Almost 40 per cent of Canadians went to work sick at least once during the pandemic, according to a new poll that examines workplace culture and the importance of paid sick days.
Twenty per cent of respondents said they rarely went into work sick in the past year, 19 per cent reported they went in several times, and 59 per cent said they never went to work while ill. The results did not include those working from home due to COVID-19 precautions.
The survey, conducted by the Environics Institute for Survey Research in partnership with the Future Skills Centre and the Diversity Institute at Ryerson University, asked 5,913 Canadians what they would do, both before and during the pandemic, if they were sick on a workday. It also asked why they would go to work sick and found that workplace culture is a more common determinant than lack of access to sick days.
“It’s going to be really important to hold both ideas in our heads at the same time,” said Andrew Parkin, executive director of the Environics Institute. “I’m definitely trying to underline the importance of workplace culture, but in doing that I don’t want to deflect attention away from the issue of paid sick days. That’s clearly important.”
Parliament passed legislation this month providing 10 paid sick days to federally regulated workers.
The survey, conducted between June 1 and 28, asked workers what would have happened in pre-pandemic times if they woke up on a workday feeling sick. Fifty-one per cent of respondents said they probably would have gone to work with a cold or the flu. Of the total number of all workers, 22 per cent said they would have gone to work because they had no paid sick days, compared with 29 per cent who cited “another reason”; 24 per cent said they would have stayed home and been paid, while 15 per cent would have stayed home and not been paid. Ten per cent said they didn’t know what they would have done.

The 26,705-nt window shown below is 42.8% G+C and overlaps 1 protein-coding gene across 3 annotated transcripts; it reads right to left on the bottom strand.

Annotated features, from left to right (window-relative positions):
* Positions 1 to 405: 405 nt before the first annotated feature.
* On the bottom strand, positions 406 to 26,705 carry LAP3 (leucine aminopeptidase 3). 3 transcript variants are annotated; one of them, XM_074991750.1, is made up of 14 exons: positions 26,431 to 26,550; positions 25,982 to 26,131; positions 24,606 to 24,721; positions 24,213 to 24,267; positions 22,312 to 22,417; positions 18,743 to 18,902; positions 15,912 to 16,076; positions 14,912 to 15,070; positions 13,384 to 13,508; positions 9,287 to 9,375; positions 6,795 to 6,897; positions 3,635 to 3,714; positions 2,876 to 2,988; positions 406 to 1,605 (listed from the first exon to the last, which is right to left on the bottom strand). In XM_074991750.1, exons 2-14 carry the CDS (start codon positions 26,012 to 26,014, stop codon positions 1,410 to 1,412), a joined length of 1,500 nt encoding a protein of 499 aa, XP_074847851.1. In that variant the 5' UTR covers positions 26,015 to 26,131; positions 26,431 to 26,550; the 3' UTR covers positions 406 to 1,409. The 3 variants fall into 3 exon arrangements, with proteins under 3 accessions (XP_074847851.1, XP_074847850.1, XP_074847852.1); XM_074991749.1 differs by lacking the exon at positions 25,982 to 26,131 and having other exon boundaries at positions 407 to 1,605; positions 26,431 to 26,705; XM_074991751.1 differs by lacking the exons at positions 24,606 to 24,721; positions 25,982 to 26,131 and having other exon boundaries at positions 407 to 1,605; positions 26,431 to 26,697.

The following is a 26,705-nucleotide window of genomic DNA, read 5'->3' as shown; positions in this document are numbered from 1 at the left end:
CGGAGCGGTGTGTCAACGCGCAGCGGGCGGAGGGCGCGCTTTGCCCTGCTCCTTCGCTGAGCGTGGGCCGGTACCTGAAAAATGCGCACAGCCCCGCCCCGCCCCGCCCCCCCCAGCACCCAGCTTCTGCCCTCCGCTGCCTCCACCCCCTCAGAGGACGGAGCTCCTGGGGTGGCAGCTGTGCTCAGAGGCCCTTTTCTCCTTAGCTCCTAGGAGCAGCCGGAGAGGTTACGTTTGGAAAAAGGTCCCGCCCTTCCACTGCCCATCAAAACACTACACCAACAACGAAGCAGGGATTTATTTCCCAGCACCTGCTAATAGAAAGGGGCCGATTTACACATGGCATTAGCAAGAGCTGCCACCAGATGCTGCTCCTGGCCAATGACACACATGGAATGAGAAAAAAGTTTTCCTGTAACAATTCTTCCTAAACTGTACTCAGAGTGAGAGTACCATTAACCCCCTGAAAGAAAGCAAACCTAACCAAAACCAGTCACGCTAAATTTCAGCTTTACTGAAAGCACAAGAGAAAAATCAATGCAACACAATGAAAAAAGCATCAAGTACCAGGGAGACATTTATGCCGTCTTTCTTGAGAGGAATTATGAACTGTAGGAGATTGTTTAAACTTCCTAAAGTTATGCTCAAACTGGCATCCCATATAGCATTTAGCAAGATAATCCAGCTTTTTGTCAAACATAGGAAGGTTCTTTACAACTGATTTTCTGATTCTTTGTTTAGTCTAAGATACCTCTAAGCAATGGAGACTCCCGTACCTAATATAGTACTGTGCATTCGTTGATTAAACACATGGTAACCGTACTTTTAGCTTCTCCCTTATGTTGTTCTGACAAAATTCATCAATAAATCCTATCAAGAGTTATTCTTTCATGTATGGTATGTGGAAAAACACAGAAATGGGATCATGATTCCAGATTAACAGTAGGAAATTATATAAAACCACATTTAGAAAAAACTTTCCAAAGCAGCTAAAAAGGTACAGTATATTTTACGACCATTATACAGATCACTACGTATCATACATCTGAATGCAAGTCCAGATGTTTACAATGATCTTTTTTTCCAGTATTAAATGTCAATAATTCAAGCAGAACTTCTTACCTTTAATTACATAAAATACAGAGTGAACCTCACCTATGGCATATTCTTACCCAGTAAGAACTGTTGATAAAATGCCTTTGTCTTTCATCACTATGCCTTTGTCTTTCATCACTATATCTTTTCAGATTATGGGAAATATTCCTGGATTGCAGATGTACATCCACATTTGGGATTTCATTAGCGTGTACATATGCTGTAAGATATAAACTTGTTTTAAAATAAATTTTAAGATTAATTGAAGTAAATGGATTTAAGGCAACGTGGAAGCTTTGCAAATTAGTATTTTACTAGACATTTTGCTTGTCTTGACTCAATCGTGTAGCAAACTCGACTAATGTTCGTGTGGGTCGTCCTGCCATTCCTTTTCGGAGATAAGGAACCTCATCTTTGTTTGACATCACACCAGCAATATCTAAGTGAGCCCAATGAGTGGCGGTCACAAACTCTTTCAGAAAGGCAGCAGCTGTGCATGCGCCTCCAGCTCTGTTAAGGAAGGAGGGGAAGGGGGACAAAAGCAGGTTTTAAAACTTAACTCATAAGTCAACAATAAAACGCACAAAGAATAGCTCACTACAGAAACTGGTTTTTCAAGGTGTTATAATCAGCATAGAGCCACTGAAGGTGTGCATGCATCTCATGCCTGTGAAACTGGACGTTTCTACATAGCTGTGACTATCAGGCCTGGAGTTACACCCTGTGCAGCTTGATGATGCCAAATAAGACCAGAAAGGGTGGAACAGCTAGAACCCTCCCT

The poll found that workers who are more likely to be disadvantaged in the workplace – such as part-time, service, sales, low-income, younger, immigrant and racialized employees – were no more likely than Canadians in advantaged, full-time jobs to go to work sick before the pandemic.
However, the likelihood of having paid sick days is dramatically different between these groups. More than two-thirds of full-time employees said they get paid sick days, compared with 34 per cent of part-time workers.
“Job security clearly translates into the ability to take time off when sick; job insecurity therefore has consequences for public health,” reads the report, titled “Working When Sick.”
A racial and gender divide also appeared in response to the question. Sixty-one per cent of respondents who identified as white said they would get paid sick days, compared with 52 per cent of racialized workers. Men – 62 per cent – were more likely than women – 51 per cent – to get paid if they stayed home sick.
Respondents were asked to choose one or more reasons why they would go to work sick pre-pandemic, causing overlap between responses.
Most respondents – 46 per cent – said they went to work sick because they felt their workplace depended on them. Almost as many – 43 per cent – said it was because they would not get paid if they didn’t show up. The next most common reasons: 33 per cent felt they had too much work to do, 18 per cent felt pressure from their boss to work, and 15 per cent didn’t want people to think they couldn’t do their job. Another 13 per cent felt they would be bored or unproductive if they stayed home, and 7 per cent didn’t have the equipment they needed to work from home while ill.
The report said the effort to change workplace culture to ensure employees don’t feel pressure to show up when they are sick may be more challenging than changing labour regulations around paid sick days. Mr. Parkin said those culture changes must come from both employers, who create expectations, and employees, who set an example for their colleagues.
The survey has no margin of error because it is not a strict probability sample, Mr. Parkin said. Survey results are weighted by age, gender, region, education, racial identity and Indigenous identity to ensure they are representative of the Canadian population as a whole.
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